His art sympathies are evident in Sargent’s Frieze of Ancient Prophets in which the famous Hosea had Carman for model.
Bliss Carman tells of studious university work with a professorship in view; but of his final escape into poetry. When his chairman in a western city said: "Mr. Carman is another Canadian who had to go to the United States to get recognition,” he promptly replied: “I think it’s the
other way about, I came back to Canada to get it.” And J. Murray Gibbon’s humorous paraphrase, “I have more pleasure in this one returning Canadian than in the ninety and nine who remain outside the fold,” is a fairly happy allusion.
Will red Campbell
DR. WILFRED CAMPBELL I knew more intimately, and our fellowship became a cordial friendship. His grandfather having been a portrait painter, his own instincts and intuitions led him to a deeper and more penetrating discernment of the portrait painter’s art than most men possess, hence our evenings together were happy and memorable.
I always felt, when leaving him, that there were reaches for exploration and portrayal in human soul, areas unthought of by the tyro, unasked for by the average patron or client, yet to be observed and recorded by an enthusiastic portrait painter. A reperusal of his verse with this in mind will disclose the secret, that this insight finds voice and echo in many of his poetic numbers.
Of Pauline Johnson, distinguished daughter of great chiefs, I gladly record her claim to national and international esteem. This eminent poetess and storywriter had a nature the most intense of any of my literary acquaintances. One was aware of the impetuous forces within.
A friend, Frank Russell, was canoeing one evening with her on Lake Joseph. Conversation naturally drifted on to race spirit in song, action and tradition, in which she was ardently patriotic. She leaned over the side of the canoe almost to the water and gave the wild screech of a war-whoop that was terrifically bloodcurdling. A vivid expression of the valkyrie-like wild passion of her race.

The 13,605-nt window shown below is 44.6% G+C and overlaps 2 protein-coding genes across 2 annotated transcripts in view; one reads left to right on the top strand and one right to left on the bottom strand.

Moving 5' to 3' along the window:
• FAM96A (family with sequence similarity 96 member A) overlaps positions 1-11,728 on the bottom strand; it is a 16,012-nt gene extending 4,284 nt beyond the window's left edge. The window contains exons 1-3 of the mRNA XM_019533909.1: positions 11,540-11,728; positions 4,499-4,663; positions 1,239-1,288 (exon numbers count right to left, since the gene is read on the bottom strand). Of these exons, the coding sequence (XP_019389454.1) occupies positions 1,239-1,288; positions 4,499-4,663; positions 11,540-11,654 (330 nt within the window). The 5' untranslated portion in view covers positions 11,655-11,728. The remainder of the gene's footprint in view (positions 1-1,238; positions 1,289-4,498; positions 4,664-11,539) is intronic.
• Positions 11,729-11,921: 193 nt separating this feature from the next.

The same spirit thrills the melody of her verse; and while a fine control sweetens and deepens its meaning, a power and pathos is flung out beyond its enchanting measures. Her grave in Stanley Park is an appropriate resting-place for this wonderful daughter of the wildwood.
Many delightful memories will be awakened by the mention of Mrs. Grace E. Denison, whose pen-name was Lady Gay. For years, she edited a column of social events in Toronto Saturday Night, but it was in other articles which appeared from time to time from her facile and original pen, that her discernment of the soul of things beneath social glamor was clearly revealed.
Of too great a nature to be cynical, her sense of humor sometimes prompted her to remove the mask from conventions, which often screen agreeable insincerities. The friendship of a woman of her calibre of mind was a high privilege indeed.
Seats ol the Mighty
DURING the sittings at the Hotel Netherland in New York, Sir Gilbert Parker continued his program of writing, receiving visitors, talking business and telling reminiscences, for he was an excellent raconteur. All were done with a frank heartiness that made fellowship with him a pleasure.
His portrait was shown at the British Colonial Exhibition in London, in 1892, and is owned by the National Club, Toronto. Here’s just one of his stories: When he was in Australia, his friend, Tennyson, son of the Poet-Laureate, and himself afterwards Lord Tennyson, contested the Melbourne constituency. It was open voting in those days. On finding he lacked a dozen votes of equalling his opponent, Tennyson appealed to Mr. Parker and referred to a Yorkshireman, an illiterate but prosperous ranchman, whose eighteen foremen would be likely to vote as he did. Gilbert Parker said: “Leave that to me.”
He met the ranchman on the hotel verandah, engaged in conversation and asked him if he had voted.
“Noa, not yit. Does th’u knaw the men?”
“Oh, yes,” said Parker, “they are both making a good run, I believe. Do you see Mr.—’s beautiful residence across the bay?”
“You know what a charming wife he has?”
“And his refined and modest daughters?”
“Aye, that.” “Well, do you know,”—in a solemn whisper—-“he keeps an aquarium in that very house?”—emphasis on aquarium.
“Th’u daunt tell me that?”
“Yes, I do,” said Parker brusquely, and he walked away.
In a few minutes was heard: “Ah, say, Bill, ah’s not gawin’ t’vaute f’l that fellow across t’bay; ah’s heard summat aboot’m, etc.”
Tennyson was elected.